Bangladesh’s Success Story, Pakistan Will Also Be Surprised

बांग्लादेश

An average Indian does not compare his country in a negative sense, even with his small neighbor. This is considered to be contrary to its reputation. Bangladesh is one of India’s neighbors, which it helped in its independence.

The following year Bangladesh is celebrating the 50th anniversary of its independence, so it is being compared not only to India, but also to Pakistan from which it had separated. Bangladesh, once called ‘international beggar’ by American diplomat Henry Kissinger, has come a long way. Bangladesh is expected to come under the category of developing countries by the year 2024, which is included in the list of least developed countries. Already considered the 39th major economy, Bangladesh is an emerging Asian country.

Bangladesh, once one of the poorest regions of Pakistan, was devastated by poverty and famine for many years after its independence in 1971. In fact, by 2006, the situation was so bad that when Bangladesh grew faster than Pakistan, it was rejected. But this year Bangladesh will surpass Pakistan in terms of per capita income, even in terms of purchasing power. The population growth rate in Pakistan is two per cent per annum, while in Bangladesh this rate is 1.1 per cent per year, i.e. its per capita income is growing faster than Pakistan at the rate of around 3.3 per cent per year. Imagine how jealous the people of Pakistan must have been!

Bangladesh gained higher GDP than India in early 1991, emerging from the political turmoil that ended General Irshad’s military rule. But the Narasimhavara government of India, undergoing a severe economic crisis, initiated reforms. The statistically ill huge Indian economy was being compared to Bangladesh eight times smaller in population. After all, how did Bangladesh reform quietly? Like all major historical events there can be no definitive answer to it, just to speculate. Nevertheless, Bangladesh underwent massive economic changes by social changes that began with the empowerment of women. It also got relatively political stability from democratic rule led by Prime Minister Sheikh Hasina. Bangladesh led voluntary organizations such as Grameen Bank and BARC. With the recent work done by the government, Bangladesh has made significant efforts towards educating girls and making women vocal in both domestic and public sector. These efforts have improved children’s health and education, such that the average life expectancy of Bangladeshis is now 72 years, while it is 68 years for Indians and 66 years for Pakistanis.

The structure of Bangladesh’s economy is such that its GDP operates from the industrial sector and then the service sector. These two sectors have created a large number of jobs and earning more than agriculture. India on the other hand is struggling to promote its industrial sector and most people still depend on agriculture. The Bangladesh government also deserves credit for initiatives in grassroots economic inclusion, the positive effects of which are reflected in recently released data from the World Bank. Among adult Bangladeshis with bank accounts, 34.1 per cent did digital transactions in 2017, compared to 27.8 per cent in South Asia. Apart from this, only 10.4 per cent of bank accounts in Bangladesh are inactive, while 48 per cent of bank accounts in India are inactive.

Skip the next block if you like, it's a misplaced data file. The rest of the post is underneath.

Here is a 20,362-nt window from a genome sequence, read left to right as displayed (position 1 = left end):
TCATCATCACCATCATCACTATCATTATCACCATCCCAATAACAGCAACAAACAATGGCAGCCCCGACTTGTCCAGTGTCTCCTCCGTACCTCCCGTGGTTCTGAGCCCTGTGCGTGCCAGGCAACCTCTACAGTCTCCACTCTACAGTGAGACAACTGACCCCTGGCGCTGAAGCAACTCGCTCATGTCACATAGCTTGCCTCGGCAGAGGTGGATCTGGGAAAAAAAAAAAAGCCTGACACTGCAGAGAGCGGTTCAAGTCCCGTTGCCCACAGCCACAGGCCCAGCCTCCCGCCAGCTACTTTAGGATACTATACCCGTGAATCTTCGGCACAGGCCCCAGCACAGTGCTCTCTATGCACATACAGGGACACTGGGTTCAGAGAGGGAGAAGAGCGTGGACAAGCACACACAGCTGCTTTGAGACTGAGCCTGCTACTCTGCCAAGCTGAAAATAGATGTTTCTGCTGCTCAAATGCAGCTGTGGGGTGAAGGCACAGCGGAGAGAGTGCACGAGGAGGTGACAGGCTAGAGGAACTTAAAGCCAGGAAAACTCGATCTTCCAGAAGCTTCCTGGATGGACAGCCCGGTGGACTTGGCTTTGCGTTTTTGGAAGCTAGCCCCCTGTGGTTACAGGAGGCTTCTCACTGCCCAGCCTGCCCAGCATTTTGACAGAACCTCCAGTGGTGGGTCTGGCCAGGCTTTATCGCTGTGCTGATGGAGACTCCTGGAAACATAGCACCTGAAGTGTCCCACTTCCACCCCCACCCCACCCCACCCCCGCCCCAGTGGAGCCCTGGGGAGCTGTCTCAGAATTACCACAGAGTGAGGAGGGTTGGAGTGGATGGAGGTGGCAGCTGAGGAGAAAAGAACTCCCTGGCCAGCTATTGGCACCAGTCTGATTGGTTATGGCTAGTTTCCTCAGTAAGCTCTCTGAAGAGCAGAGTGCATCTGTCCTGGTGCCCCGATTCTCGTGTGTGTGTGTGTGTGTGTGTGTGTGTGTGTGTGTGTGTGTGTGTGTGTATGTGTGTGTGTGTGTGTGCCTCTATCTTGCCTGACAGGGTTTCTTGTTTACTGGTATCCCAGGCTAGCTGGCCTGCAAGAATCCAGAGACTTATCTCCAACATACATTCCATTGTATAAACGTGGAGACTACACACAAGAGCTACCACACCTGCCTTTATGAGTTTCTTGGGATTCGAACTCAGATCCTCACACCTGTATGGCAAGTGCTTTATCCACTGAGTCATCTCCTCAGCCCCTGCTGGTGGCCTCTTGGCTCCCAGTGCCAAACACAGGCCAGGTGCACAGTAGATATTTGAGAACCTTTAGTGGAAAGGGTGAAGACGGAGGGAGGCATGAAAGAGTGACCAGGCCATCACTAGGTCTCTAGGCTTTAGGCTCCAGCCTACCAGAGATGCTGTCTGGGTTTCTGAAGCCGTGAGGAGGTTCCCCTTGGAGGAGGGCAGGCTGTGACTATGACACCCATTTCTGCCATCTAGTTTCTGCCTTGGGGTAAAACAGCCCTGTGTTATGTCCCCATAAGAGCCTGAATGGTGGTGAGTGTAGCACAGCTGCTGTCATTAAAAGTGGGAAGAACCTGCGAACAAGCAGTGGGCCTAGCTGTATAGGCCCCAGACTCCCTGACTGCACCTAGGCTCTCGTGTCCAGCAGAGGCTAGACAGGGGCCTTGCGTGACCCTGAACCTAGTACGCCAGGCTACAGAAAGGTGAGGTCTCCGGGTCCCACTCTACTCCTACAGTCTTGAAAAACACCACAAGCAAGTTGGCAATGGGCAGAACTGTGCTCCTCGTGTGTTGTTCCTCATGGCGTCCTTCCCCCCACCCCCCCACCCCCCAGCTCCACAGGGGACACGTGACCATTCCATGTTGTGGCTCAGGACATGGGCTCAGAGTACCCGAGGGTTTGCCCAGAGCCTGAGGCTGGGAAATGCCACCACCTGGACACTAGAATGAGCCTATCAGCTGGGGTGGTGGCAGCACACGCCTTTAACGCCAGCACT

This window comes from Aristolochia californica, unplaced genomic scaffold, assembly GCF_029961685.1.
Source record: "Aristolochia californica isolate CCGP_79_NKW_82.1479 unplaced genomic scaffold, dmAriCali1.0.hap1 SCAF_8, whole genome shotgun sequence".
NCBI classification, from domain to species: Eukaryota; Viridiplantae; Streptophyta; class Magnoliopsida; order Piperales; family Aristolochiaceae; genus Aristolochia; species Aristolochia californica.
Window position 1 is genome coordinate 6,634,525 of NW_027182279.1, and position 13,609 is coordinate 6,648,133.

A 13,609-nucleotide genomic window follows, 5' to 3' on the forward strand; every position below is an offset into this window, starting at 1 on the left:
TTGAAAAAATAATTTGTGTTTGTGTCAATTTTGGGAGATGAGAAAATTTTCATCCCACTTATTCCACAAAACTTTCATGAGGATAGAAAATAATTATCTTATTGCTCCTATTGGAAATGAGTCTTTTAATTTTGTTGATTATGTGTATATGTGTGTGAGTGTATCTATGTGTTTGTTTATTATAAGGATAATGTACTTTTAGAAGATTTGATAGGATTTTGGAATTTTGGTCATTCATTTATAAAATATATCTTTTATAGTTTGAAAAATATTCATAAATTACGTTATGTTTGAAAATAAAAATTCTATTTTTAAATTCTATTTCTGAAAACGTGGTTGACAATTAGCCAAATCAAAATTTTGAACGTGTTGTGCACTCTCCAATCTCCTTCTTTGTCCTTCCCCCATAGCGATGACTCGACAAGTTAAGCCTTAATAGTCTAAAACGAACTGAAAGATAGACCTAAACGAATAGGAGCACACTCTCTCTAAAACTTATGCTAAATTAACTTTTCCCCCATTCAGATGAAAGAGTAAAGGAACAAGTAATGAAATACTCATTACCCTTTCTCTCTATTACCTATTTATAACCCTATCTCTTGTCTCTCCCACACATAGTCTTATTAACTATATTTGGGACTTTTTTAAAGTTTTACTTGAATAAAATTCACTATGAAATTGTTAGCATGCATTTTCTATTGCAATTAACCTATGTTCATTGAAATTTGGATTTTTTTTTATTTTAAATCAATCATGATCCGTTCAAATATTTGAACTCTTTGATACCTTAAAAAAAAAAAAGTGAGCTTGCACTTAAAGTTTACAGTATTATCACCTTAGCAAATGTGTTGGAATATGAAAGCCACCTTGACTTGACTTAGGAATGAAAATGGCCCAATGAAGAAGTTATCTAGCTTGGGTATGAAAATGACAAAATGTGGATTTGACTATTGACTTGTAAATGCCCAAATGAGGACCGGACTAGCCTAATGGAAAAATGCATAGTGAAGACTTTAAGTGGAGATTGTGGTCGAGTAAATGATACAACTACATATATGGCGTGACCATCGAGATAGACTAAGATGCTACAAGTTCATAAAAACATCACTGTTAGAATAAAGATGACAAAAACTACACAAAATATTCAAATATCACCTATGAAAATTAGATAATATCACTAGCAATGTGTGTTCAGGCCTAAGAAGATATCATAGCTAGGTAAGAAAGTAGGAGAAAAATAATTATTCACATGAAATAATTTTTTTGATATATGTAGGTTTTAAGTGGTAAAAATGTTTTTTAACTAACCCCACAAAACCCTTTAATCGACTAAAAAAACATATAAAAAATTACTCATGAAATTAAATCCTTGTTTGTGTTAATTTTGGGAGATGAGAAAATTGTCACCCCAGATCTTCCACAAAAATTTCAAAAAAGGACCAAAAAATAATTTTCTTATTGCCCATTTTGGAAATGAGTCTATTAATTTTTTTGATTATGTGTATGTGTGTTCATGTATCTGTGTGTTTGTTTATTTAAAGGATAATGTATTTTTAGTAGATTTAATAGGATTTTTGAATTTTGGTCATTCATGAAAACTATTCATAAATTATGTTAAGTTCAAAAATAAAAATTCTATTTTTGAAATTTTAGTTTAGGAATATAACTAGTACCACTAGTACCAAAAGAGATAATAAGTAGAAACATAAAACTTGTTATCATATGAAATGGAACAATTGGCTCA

Gender equality in Bangladesh is also the best in South Asia, which is visible in all regions. Its progress is the success of its textile manufacturing industry, which has more than 70 percent women in its labor force. Social and economic factors have thus changed positively. The Restrictive Industrial Disputes Act, 1947 is in force in both India and Pakistan, which prohibits the expansion of contract labor and workforce. Bangladesh, born without this law, provides a better environment for manufacturing companies to take advantage of the economy at large and generate employment. However, Bangladesh needs to enact strong laws to protect workers from occupational hazards and improve work conditions, which is disappointing. When a country’s economy takes flight, corruption, dynasty and inequality abound, and Bangladesh is notorious for it. This has hindered its development.

The vibrant politics of Bangladesh is also disrupted due to the rivalry between two women who oppose each other’s political heritage. There is no scope for synergy between Sheikh Hasina and Begum Khaleda Zia. The politics of the country has become a game between these two. As a result, there is no other line of leadership that can replace these two elderly eyes. Bangladesh is also under severe threat from conservative groups and religious fundamentalists, who oppose Bangladesh’s initial investment in progressive social reforms. Reversing those investments would result in a severe and protracted economic setback. Bangladesh needs to be alert to the risks posed by fundamentalism. Success can be expected given Sheikh Hasina’s deep commitment to overcome them.

One may recall that Begum Zia’s government and later the military government foiled the three-billion-dollar Tata Group offer. If Bangladesh had accepted that offer, it might have already taken a leap of economic recovery and prosperity. To put it mildly, India has shown leniency to the friendly Hasina government, when Manmohan Singh and Pranab Mukherjee and later Narendra Modi ensured that India’s four billion dollars of single-country assistance was provided to Bangladesh.

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